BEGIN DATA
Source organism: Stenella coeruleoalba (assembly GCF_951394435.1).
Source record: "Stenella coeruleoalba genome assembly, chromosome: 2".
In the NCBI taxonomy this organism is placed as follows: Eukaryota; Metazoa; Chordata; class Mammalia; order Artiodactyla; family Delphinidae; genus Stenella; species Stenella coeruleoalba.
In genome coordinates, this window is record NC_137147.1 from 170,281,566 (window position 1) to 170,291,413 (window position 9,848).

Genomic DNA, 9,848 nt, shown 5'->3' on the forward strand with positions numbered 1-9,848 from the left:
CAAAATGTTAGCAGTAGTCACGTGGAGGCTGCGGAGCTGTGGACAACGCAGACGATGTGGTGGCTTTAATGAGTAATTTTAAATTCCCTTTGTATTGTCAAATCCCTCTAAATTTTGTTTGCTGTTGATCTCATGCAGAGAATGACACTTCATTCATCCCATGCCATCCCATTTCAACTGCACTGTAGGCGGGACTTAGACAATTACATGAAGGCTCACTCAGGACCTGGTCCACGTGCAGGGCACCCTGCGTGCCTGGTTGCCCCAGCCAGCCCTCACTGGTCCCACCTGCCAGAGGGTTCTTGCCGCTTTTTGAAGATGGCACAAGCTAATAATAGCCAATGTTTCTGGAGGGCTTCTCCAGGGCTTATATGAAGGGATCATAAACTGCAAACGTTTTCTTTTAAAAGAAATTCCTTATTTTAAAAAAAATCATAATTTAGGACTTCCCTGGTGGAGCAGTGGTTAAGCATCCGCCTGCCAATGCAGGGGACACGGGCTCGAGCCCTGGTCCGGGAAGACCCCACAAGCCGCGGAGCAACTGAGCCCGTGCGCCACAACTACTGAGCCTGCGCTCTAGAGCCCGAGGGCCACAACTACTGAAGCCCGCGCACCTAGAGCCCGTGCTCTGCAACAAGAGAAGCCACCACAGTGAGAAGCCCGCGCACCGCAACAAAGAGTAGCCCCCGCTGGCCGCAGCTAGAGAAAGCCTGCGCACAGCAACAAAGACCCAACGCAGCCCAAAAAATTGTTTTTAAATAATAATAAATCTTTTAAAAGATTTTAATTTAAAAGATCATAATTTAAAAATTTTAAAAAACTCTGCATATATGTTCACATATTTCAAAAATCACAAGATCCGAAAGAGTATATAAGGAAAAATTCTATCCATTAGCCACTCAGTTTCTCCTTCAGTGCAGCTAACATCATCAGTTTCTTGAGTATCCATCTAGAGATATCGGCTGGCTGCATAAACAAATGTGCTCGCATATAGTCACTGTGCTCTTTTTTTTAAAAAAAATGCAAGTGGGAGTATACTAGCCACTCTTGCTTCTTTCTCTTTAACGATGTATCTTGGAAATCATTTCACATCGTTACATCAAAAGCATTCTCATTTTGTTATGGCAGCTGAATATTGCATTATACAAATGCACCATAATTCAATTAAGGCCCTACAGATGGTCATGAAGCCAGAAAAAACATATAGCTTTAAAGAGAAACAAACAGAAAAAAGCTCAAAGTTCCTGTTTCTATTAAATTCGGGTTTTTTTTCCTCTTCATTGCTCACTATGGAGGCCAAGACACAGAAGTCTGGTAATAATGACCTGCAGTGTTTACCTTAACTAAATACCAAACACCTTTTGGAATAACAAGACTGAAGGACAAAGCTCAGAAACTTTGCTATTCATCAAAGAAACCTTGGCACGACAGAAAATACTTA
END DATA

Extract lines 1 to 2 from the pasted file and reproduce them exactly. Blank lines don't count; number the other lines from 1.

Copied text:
Source organism: Stenella coeruleoalba (assembly GCF_951394435.1).
Source record: "Stenella coeruleoalba genome assembly, chromosome: 2".